Every scene is staged with visual information and care, an effort to convince the viewer that the police are scrutinizing people and lives in motion, not gimmicky characters. Faces aren’t introduced so much as constructed. Something as simple as a blood stain on a truck is woven into a broader moment of a man and his helper stopping for a break; the reason the blood becomes a point of concern is because there are other people – and curious gazes – in the garage. Something as ordinary as a father getting a phone call weaves into a larger moment, where we notice how his firm grasp over his factory atones for his detachment to his son. A young lady constable (Veerpal Kaur Gill) – the most disarming peripheral character of the show – enthusiastically orders a frappe before interrogating a suspect at a cafe. She becomes a shot of unwitting humour, but the writing does not reduce her to a pressure-diffusing device. Her equation with Balbir is a nice running quip. He warily utters her name (“Satnam-ji”) everytime she acts her age; he is derisive of her generation, and his reactions are akin to that of a father exhausted with the manners of his daughter.
Another thing the detailing does is legitimize an inquiry that has no easy answers. At times, we lose track of who Balbir and Garundi are tracking down, or how they’re connected to the bigger picture. But that’s also the point; the links are blurry on purpose, as though it were allowing the police to confirm their own (dissipating) biases. Our confusion is part of their design. Even in his feature-film debut, Halahal (2020), director Randeep Jha devised an interactive picture, where our notions of storytelling shaped the language of the story. The arc of a grieving father is subverted by what he – and the audience – learns about his late daughter; it’s there in plain sight, but the film preys on our instinct to canonise the dead rather than explore their legacy. Kohrra does something similar, except it turns the camera back on a society that’s quick to infantilize the rich and victimise the poor. The closest to a false note is the rhythm of the finale, where a loud shootout at a farmhouse is (too) rapidly followed by a quiet showdown at another. It looks like the sequences are fused together – an injured character simply walks out from one place and into another – and time is compressed to reach a faster resolution. That said, it’s a testament to the most captivating Indian show of 2023 so far that unearthing an issue feels like nitpicking.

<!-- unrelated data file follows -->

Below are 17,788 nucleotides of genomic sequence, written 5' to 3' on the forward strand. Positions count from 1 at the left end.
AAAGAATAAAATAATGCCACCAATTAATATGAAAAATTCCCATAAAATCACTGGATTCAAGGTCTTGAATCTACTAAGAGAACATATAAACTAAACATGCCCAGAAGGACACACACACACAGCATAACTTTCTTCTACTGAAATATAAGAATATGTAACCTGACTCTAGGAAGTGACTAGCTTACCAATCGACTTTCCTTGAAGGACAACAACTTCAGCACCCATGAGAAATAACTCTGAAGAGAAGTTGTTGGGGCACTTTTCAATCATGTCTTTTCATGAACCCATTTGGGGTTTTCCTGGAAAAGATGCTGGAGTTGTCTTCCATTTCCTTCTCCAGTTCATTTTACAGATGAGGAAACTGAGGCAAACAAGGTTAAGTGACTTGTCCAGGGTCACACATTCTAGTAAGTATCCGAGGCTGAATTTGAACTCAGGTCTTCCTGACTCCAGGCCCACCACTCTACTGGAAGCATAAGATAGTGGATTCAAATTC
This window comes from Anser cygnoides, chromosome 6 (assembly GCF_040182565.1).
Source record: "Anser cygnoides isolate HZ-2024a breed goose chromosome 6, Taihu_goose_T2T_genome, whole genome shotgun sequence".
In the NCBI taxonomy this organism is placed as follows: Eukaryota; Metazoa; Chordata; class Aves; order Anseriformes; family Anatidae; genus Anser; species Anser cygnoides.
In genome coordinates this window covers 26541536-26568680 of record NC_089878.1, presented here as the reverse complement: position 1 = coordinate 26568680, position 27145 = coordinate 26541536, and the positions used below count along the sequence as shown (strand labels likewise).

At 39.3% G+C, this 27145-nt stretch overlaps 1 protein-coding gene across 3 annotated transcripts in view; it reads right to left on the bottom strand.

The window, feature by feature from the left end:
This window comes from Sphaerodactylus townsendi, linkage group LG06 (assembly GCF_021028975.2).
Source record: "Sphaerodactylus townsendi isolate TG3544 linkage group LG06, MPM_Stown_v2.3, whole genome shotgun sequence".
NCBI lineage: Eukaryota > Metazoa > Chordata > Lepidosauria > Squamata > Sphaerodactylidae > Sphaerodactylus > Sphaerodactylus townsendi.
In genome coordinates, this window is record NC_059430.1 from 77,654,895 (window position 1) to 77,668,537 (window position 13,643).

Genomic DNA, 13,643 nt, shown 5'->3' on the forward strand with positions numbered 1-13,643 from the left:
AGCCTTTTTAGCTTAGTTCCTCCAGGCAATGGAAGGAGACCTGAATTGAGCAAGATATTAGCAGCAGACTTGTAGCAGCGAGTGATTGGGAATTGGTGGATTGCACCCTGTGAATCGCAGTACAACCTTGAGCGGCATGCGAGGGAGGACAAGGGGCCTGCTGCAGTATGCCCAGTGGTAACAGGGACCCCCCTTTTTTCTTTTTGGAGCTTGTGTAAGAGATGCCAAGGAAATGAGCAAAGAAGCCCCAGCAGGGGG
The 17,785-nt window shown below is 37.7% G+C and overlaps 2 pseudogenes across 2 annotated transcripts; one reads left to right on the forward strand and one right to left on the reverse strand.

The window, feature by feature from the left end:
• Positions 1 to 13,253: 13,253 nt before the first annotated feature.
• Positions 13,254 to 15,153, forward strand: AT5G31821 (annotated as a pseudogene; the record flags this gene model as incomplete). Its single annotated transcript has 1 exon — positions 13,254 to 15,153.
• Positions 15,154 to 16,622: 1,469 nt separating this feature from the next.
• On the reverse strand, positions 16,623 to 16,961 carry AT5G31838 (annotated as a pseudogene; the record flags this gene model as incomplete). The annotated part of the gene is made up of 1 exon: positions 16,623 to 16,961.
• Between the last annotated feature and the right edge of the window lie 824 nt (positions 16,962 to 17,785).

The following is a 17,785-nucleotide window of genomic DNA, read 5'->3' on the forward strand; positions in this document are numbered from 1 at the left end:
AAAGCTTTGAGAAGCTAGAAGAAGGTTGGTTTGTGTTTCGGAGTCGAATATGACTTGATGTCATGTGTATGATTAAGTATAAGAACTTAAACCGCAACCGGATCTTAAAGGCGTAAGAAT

The most striking thing about Kohrra, though, is the pitch-perfect cast. The supporting actors (particularly familiar names like Varun Badola and Manish Chaudhuri) disappear into the dichotomy of a Punjab on trial. Each of them gives the impression that they exist beyond the scenes they’re in; that they are at the mercy of a life beyond storytelling. Barun Sobti aces the tricky exam of playing a crowd-pleasing cop without losing his lived-in edge. His Garundi is a learner, a follower and a hotheaded doer – he spends a lot of time ‘squeezing’ information out of suspects – but also a protege in search of his own image. It’s a measured turn, one that pits his deep-rooted niceness against a performative roughness. As Balbir, Suvinder Vicky (Meel Patthar) is incredibly lean in his reading of a Sikh man blind to his own shapelessness. His turn is so intuitive that it’s hard to tell whether Balbir is venting at who he is or making amends for who he was. It’s the bent body language that evokes the mirage of an enforcer at odds with his own failures. Even a tipsy dance at a party – which brings to mind Pavan Malhotra’s drunken jig in Tabbar (2021) – articulates Balbir’s inability to be guided by his own home. It’s a loaded feat, right up there with Rajshri Deshpande’s marriage of grief and agency in Trial by Fire.
The journey of this protagonist informs the parable of the show’s title. In many ways, Kohrra refers to the dialect of both denial and tradition – and the smoky fields that discriminate between the two. It’s the fictional mist that people create to distract themselves from the truth. It’s the cloudy stories that adults tell themselves to continue being parents and protectors. It’s the murky void of communication between clashing generations. It’s also the haze of genetic trauma that elders pass on to their descendents. After all, the deadliest ghosts are not the ones that can’t be seen; they’re the ones that can’t be understood. They’re also the ones that won’t be considered. Because in Kohrra, falling is just a foggy synonym for love.